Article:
Monthly Archives: October 2013
Canadians are among the 270 engineers, computing and artificial intelligence experts, roboticists, and professionals from related disciplines who have signed an experts’ call to ban killer robots. The experts say “given the limitations and unknown future risks of autonomous robot weapons technology, we call for a prohibition on their development and deployment. Decisions about the application of violent force must not be delegated to machines.”
The International Committee for Robot Arms Control (ICRAC) has thus far received 272 signatures from 37 countries on the statement which continues to collect signatures. In an announcement released today, Professor Noel Sharkey, Chair of ICRAC said “Governments need to listen to the experts’ warnings and work with us to tackle this challenge together before it is too late. It is urgent that international talks get started now to prevent the further development of autonomous robot weapons before it is too late.”
Canada does not currently have a policy on fully autonomous weapons and we hope that the government will engage these experts and others as they create the policy. We expect to see additional signatures from Canadian experts as this issue gains momentum. At present, the University of Toronto has the largest numbers of signatories but experts from other organizations and institutions still have time to sign the call. As the quote below from Geoffrey Hinton indicates now is the time to ensure that artificial intelligence and robotic technologies are used for the betterment of humanity.
“Artificial Intelligence can improve people’s lives in so many ways, but researchers need to push for positive applications of technology by supporting a ban on autonomous weapons systems.”
Geoffrey Hinton FRS, [founding father of modern machine learning] Raymond Reiter Distinguished Professor of Artificial Intelligence at the University of Toronto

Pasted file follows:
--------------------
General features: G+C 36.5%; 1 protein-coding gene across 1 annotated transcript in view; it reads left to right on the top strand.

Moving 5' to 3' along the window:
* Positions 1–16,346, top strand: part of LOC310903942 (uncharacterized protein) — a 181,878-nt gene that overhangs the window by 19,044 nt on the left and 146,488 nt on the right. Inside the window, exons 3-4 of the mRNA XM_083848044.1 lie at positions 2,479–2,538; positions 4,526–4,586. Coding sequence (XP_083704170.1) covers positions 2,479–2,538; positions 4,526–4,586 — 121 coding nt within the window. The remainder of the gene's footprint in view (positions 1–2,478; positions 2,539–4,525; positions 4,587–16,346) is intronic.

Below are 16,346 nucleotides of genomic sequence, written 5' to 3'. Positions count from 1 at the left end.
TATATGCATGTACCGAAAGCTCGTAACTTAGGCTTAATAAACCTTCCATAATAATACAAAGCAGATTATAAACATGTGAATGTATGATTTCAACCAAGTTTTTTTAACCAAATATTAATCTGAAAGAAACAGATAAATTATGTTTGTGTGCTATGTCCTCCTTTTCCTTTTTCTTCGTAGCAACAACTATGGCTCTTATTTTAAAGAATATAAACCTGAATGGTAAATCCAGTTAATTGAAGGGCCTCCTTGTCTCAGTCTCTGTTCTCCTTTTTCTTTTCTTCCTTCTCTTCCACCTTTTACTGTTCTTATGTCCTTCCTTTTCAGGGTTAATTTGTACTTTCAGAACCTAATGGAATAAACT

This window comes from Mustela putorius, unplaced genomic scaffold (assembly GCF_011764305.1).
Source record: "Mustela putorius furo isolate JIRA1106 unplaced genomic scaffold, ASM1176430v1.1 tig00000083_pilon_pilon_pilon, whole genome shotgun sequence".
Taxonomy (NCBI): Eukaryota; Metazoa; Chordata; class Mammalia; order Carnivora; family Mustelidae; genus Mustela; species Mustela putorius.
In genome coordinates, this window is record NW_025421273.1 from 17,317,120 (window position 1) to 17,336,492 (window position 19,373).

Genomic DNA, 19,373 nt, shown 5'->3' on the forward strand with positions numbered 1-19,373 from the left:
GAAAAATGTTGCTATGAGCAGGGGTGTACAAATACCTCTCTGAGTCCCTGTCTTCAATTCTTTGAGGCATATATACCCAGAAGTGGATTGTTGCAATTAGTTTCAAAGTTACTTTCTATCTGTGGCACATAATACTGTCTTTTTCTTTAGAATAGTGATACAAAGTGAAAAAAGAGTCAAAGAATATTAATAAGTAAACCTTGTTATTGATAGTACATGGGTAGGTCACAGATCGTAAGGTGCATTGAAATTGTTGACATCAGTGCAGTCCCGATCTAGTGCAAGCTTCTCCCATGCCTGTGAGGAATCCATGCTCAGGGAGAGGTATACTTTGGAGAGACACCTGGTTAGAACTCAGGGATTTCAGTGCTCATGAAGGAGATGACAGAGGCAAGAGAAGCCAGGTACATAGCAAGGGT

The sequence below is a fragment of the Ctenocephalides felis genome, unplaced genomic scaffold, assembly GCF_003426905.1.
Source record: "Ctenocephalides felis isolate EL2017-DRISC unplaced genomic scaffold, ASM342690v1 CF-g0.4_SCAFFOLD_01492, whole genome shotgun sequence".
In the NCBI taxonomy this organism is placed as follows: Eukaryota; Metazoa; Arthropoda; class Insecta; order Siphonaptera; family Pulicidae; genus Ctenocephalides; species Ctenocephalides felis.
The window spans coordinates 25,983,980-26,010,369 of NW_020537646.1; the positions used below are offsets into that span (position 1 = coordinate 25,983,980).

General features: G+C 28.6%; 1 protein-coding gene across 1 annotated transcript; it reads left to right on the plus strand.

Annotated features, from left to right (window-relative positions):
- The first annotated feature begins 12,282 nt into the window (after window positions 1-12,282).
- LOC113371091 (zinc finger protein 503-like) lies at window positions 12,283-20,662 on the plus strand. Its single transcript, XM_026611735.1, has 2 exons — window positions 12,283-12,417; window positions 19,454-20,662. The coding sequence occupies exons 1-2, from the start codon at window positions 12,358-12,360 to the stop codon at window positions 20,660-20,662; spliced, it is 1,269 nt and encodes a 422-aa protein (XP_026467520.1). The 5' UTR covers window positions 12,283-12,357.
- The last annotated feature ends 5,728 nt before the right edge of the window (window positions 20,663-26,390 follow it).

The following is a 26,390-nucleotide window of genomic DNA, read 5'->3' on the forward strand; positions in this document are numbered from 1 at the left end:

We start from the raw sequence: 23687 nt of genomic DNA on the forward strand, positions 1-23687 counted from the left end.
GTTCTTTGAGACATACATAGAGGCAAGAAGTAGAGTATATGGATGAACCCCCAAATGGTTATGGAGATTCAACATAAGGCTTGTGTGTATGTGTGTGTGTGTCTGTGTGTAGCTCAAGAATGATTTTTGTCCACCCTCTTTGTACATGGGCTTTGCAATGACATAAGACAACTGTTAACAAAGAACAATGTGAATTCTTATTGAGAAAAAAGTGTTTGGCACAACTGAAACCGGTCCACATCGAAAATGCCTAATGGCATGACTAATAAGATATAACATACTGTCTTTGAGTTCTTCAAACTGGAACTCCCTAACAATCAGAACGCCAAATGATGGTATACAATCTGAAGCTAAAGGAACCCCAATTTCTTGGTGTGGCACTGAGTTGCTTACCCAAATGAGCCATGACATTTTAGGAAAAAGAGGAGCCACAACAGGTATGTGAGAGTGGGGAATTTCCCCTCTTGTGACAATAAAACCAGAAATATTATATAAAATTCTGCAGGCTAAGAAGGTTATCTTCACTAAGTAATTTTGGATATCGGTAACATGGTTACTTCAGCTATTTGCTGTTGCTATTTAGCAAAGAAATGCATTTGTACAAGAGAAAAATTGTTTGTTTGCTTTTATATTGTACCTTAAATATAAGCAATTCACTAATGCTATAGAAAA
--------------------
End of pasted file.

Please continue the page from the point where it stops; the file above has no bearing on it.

The Campaign to Stop Killer Robots has been trundling along all summer sharing our message, reaching out to governments and gaining new supporters,.
There have been some exciting and important developments over the summer. The International Committee of the Red Cross (ICRC) launched the newest edition of the International Review of the Red Cross and the theme is New Technologies and Warfare. A number of campaigners contributed to the journal so it is definitely worth a read. The ICRC also published a Frequently Asked Questions document on autonomous weapons that helps explain the issue and the ICRC’s position on fully autonomous weapons.
France along with the United Nations Office for Disarmament Affairs in Geneva convened a seminar on fully autonomous weapons for governments and civil society in early September. The Campaign to Stop Killer Robots had campaigners taking part and you can read the full report on the global campaign’s website.
The campaigns in Germany and Norway are starting off strong as well. In the lead up to the German election, all the major parties shared their policy positions in regards to fully autonomous weapons with our colleagues at Facing Finance. Norwegian campaigners launched their campaign with a breakfast seminar and now they are waiting to hear what the new Norwegian government’s policy on fully autonomous weapons will be.
Like our colleagues in Norway, we’re still waiting to hear what Canada’s policy on fully autonomous weapons will be. We have written to the Ministers of National Defense and of Foreign Affairs but the campaign team has not yet heard back. In the meantime, Canadians can weigh in on the topic through our new online petition. Share and sign the petition today! This petition is the first part of a new initiative that will be coming your way in a few weeks. Keep your eye out for the news and until then keep sharing the petition so that the government knows that Canadians have concerns about fully autonomous weapons and believe that Canada should have a strong policy against them.
EDIT: We had a very human moment here and forgot to include congratulations to James Foy of Vancouver for winning the 2013 Canadian Bar Association’s National Military Law Section Law School Sword and Scale Essay Prize for his essay called Autonomous Weapons Systems: Taking the Human out of International Humanitarian Law. It is great to see law students looking at this new topic and also wonderful that the Canadian Bar Association recognized the importance of this issue. Congratulations James!